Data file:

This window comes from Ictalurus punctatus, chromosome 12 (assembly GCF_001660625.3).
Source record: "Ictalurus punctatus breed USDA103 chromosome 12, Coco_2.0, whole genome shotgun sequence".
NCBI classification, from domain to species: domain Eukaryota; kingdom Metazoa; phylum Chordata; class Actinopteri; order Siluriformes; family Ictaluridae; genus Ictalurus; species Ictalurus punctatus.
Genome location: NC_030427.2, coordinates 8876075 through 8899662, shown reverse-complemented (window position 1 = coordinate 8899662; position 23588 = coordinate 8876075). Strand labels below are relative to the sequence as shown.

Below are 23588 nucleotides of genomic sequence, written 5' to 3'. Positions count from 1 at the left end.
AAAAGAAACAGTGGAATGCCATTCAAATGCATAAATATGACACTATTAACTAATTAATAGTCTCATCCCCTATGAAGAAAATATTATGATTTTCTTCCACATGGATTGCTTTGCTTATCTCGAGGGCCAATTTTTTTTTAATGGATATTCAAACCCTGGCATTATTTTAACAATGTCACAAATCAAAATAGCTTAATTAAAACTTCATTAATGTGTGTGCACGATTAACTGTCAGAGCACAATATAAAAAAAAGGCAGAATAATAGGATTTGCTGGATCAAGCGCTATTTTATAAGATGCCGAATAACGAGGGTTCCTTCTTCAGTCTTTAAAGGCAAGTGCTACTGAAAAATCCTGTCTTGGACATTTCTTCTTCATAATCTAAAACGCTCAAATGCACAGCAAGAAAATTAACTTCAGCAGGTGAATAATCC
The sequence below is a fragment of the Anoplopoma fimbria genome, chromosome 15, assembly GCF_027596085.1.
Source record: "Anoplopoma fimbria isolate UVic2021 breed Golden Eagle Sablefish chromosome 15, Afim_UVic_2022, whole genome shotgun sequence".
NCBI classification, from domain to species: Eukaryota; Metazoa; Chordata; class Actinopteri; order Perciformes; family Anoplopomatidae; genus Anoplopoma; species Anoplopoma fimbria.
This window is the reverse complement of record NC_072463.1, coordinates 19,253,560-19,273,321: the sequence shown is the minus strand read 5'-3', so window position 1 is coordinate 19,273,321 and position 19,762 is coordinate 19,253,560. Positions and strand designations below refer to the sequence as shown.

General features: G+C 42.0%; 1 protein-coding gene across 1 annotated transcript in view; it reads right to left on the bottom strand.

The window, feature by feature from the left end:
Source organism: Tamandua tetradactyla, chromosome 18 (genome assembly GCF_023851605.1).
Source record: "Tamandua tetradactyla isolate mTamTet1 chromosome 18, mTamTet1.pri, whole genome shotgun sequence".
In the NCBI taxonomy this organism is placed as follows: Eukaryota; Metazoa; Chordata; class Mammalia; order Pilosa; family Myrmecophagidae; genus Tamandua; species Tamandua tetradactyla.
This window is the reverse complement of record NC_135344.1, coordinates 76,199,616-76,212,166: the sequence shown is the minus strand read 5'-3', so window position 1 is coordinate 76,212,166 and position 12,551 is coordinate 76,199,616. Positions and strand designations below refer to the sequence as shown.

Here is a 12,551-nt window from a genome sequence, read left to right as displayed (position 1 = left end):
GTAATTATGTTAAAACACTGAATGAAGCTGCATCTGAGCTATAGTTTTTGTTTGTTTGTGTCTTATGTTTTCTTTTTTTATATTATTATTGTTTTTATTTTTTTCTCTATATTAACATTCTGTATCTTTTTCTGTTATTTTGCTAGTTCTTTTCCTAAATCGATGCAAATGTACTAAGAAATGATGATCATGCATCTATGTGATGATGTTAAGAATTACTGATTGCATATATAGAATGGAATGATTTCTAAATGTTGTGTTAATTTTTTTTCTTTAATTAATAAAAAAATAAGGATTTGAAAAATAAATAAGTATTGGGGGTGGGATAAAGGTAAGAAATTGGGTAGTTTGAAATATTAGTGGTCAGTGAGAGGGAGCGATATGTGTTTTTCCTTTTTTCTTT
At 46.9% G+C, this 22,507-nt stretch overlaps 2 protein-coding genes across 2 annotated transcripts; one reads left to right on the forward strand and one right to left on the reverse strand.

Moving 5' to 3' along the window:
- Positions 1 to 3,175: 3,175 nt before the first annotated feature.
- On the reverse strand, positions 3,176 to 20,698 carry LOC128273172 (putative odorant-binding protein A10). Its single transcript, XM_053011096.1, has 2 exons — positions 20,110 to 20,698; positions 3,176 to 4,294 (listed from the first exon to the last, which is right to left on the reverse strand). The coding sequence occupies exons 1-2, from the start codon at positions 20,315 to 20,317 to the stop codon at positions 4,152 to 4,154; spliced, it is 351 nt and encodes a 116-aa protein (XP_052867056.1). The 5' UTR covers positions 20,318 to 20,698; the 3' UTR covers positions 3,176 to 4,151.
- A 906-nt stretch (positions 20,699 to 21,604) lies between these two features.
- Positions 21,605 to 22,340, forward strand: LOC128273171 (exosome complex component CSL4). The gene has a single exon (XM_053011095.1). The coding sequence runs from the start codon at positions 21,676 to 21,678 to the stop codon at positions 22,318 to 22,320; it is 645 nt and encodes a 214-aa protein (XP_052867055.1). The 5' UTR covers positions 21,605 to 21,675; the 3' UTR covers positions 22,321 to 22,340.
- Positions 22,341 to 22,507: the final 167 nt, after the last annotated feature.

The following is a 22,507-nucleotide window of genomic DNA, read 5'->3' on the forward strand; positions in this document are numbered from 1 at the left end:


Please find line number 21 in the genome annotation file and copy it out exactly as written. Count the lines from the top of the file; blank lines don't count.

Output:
- Positions 1 to 3,175: 3,175 nt before the first annotated feature.